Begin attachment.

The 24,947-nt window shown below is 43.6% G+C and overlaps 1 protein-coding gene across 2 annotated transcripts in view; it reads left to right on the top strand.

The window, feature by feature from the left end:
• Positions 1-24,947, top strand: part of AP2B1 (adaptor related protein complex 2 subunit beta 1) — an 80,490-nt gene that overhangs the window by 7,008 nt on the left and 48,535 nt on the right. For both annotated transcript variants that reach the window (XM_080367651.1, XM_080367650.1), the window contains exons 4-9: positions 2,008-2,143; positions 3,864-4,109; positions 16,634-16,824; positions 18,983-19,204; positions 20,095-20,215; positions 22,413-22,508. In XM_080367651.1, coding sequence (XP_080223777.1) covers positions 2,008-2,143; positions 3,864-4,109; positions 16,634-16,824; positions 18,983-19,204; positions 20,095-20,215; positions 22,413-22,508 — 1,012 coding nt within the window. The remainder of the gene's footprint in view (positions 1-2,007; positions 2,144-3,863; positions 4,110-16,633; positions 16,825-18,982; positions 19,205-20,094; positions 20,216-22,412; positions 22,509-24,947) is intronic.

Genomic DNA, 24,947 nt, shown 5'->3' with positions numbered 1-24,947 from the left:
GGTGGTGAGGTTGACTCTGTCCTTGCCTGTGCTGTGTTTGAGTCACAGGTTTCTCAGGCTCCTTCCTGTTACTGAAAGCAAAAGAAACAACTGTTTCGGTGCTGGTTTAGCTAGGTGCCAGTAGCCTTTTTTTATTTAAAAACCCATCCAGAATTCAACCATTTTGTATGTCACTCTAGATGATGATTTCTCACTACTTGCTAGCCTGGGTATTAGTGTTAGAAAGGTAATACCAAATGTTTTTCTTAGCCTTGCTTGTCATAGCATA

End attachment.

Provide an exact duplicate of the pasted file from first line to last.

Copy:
The 24,947-nt window shown below is 43.6% G+C and overlaps 1 protein-coding gene across 2 annotated transcripts in view; it reads left to right on the top strand.

The window, feature by feature from the left end:
• Positions 1-24,947, top strand: part of AP2B1 (adaptor related protein complex 2 subunit beta 1) — an 80,490-nt gene that overhangs the window by 7,008 nt on the left and 48,535 nt on the right. For both annotated transcript variants that reach the window (XM_080367651.1, XM_080367650.1), the window contains exons 4-9: positions 2,008-2,143; positions 3,864-4,109; positions 16,634-16,824; positions 18,983-19,204; positions 20,095-20,215; positions 22,413-22,508. In XM_080367651.1, coding sequence (XP_080223777.1) covers positions 2,008-2,143; positions 3,864-4,109; positions 16,634-16,824; positions 18,983-19,204; positions 20,095-20,215; positions 22,413-22,508 — 1,012 coding nt within the window. The remainder of the gene's footprint in view (positions 1-2,007; positions 2,144-3,863; positions 4,110-16,633; positions 16,825-18,982; positions 19,205-20,094; positions 20,216-22,412; positions 22,509-24,947) is intronic.

Genomic DNA, 24,947 nt, shown 5'->3' with positions numbered 1-24,947 from the left:
GGTGGTGAGGTTGACTCTGTCCTTGCCTGTGCTGTGTTTGAGTCACAGGTTTCTCAGGCTCCTTCCTGTTACTGAAAGCAAAAGAAACAACTGTTTCGGTGCTGGTTTAGCTAGGTGCCAGTAGCCTTTTTTTATTTAAAAACCCATCCAGAATTCAACCATTTTGTATGTCACTCTAGATGATGATTTCTCACTACTTGCTAGCCTGGGTATTAGTGTTAGAAAGGTAATACCAAATGTTTTTCTTAGCCTTGCTTGTCATAGCATA